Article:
The Economist has a series of articles on the challenges China faces as it grows. An excerpt from the editorial:
The state has retreated not just from agricultureover 60% of China’s population still live in the countrysidebut from great swathes of industry and commerce, too. Inevitably, this has led to unemployment on a staggering scale. Reliable numbers are hard to come by, and the official ones are certainly gross underestimates. But there are perhaps as many as 15m unemployed in China’s cities, and ten times that number in the countryside who have little or nothing to do. Still, this is at least a problem that rapid economic growth can be expected to chip away at fast. China’s economy is clearly starting to slow, but an Economist poll of forecasts puts growth this year at 9.2%, and at a still-stellar 7.9% next.
One casualty of the freeing up of China’s economy has been its state health-care system, which has in effect collapsed. This threatens to undo one of the genuine achievements of which the Communist Party can boast: life-expectancy in parts of the country, particularly in the west, may actually now be falling. Diseases like tuberculosis and measles, which had been thought tamed, are making their return. Burdened by the costs of modernising its economy, but receiving only a modest tax take (it has risen from 12% to 18% of GDP a year, but that is not enough), the government’s deficit has been increasing. The health system has been a victim.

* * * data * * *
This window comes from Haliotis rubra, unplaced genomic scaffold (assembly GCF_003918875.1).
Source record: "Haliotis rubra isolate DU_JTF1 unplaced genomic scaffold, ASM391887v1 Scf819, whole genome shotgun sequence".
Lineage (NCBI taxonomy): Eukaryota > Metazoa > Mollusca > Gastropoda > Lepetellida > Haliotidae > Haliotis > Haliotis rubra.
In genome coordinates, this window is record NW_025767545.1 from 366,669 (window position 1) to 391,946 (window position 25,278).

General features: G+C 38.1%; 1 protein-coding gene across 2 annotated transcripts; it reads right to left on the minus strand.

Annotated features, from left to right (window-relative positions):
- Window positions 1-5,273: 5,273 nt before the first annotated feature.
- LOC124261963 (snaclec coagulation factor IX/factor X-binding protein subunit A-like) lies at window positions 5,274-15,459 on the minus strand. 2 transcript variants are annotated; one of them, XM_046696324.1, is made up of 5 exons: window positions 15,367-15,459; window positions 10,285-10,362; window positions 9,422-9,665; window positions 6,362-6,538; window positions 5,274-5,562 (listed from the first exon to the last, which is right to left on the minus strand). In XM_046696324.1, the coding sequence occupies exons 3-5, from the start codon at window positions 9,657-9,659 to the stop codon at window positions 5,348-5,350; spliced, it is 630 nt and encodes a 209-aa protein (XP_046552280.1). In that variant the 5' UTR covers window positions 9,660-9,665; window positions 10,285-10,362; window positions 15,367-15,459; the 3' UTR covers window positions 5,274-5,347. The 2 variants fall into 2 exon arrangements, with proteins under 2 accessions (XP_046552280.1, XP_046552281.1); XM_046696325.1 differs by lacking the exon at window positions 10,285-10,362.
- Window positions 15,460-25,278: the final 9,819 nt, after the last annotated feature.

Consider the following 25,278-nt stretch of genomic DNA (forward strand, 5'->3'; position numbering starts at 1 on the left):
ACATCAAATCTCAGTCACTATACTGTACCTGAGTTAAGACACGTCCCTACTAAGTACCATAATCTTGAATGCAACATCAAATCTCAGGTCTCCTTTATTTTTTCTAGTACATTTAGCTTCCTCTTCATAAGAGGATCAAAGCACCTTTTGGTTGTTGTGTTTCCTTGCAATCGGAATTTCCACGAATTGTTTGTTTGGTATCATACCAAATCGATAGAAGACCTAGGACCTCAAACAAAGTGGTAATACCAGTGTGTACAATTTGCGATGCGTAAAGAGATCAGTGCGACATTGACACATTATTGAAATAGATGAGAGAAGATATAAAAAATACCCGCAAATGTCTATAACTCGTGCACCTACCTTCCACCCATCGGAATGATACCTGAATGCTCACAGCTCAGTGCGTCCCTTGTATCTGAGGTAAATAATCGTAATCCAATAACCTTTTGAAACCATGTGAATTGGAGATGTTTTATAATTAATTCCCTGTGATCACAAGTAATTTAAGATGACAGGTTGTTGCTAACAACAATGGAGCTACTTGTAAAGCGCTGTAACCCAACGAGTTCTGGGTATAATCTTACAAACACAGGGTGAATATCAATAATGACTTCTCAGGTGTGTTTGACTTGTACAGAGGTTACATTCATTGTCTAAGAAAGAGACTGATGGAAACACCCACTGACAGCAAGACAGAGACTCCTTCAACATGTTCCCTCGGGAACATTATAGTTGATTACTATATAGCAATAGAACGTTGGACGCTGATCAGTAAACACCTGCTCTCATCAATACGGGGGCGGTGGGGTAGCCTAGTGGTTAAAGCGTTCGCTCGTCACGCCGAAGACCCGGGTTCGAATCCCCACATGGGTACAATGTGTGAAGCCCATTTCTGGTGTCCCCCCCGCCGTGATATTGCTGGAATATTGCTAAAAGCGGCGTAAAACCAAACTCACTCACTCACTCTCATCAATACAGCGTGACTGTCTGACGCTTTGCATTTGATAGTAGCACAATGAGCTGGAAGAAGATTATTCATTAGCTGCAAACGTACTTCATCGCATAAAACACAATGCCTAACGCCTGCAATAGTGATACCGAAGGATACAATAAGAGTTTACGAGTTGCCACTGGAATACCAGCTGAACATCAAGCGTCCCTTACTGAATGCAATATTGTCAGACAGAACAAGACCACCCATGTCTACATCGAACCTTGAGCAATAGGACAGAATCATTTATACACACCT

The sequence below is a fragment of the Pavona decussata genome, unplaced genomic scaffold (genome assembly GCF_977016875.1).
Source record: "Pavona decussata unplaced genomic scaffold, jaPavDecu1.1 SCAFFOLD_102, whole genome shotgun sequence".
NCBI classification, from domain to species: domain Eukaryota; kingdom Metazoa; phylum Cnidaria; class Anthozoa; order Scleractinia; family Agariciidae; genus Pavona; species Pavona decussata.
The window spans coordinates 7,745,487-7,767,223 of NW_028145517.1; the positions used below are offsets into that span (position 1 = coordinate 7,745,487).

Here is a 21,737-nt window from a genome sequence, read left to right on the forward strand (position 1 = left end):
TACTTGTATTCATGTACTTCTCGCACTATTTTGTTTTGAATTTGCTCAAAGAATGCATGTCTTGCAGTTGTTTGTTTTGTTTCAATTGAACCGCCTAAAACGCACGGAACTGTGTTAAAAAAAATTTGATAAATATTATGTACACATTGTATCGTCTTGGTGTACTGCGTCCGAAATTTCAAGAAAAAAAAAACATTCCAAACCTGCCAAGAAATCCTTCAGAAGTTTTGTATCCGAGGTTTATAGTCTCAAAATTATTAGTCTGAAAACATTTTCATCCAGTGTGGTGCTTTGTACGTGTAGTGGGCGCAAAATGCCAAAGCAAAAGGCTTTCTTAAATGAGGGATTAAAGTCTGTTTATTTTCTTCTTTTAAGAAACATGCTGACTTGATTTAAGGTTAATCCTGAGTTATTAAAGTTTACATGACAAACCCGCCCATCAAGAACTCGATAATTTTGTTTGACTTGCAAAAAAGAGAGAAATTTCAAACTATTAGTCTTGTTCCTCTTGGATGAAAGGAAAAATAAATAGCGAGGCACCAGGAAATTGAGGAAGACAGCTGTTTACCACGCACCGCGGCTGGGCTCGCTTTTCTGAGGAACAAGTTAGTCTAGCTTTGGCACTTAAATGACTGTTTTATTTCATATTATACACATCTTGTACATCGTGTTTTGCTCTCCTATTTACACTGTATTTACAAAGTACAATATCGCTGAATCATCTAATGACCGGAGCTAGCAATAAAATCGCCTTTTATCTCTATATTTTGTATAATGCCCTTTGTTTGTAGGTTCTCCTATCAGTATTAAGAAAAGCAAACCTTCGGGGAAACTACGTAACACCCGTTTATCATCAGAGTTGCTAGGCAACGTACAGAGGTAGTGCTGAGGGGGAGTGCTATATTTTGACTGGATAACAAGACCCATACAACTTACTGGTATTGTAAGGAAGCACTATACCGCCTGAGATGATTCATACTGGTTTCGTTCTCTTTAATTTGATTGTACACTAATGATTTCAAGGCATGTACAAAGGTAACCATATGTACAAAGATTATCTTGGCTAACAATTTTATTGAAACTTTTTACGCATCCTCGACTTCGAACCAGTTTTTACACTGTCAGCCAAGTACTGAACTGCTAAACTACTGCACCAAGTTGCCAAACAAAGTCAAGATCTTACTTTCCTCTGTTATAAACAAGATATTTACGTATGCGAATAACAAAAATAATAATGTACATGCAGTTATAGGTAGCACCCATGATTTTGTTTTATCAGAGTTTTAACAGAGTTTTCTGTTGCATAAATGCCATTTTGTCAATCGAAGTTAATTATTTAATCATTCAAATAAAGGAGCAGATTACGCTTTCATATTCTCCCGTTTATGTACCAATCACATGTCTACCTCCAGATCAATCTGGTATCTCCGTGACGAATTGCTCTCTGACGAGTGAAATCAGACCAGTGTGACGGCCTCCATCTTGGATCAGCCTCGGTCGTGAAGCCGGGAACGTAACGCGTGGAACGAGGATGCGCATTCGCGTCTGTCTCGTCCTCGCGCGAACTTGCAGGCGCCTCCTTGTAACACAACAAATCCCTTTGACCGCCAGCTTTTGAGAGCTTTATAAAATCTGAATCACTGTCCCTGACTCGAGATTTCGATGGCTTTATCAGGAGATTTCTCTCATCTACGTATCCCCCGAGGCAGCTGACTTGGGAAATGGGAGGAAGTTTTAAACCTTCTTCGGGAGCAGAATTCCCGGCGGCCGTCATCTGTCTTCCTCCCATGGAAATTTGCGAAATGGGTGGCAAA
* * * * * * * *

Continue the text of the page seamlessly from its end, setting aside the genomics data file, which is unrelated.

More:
Pollution is an invariable consequence of development everywhere, but in China it is reaching scandalous proportions. The World Bank reckons that China is home to 16 of the world’s 20 most polluted cities, and calculates that pollution and environmental degradation together cost China as much as $170 billion annually.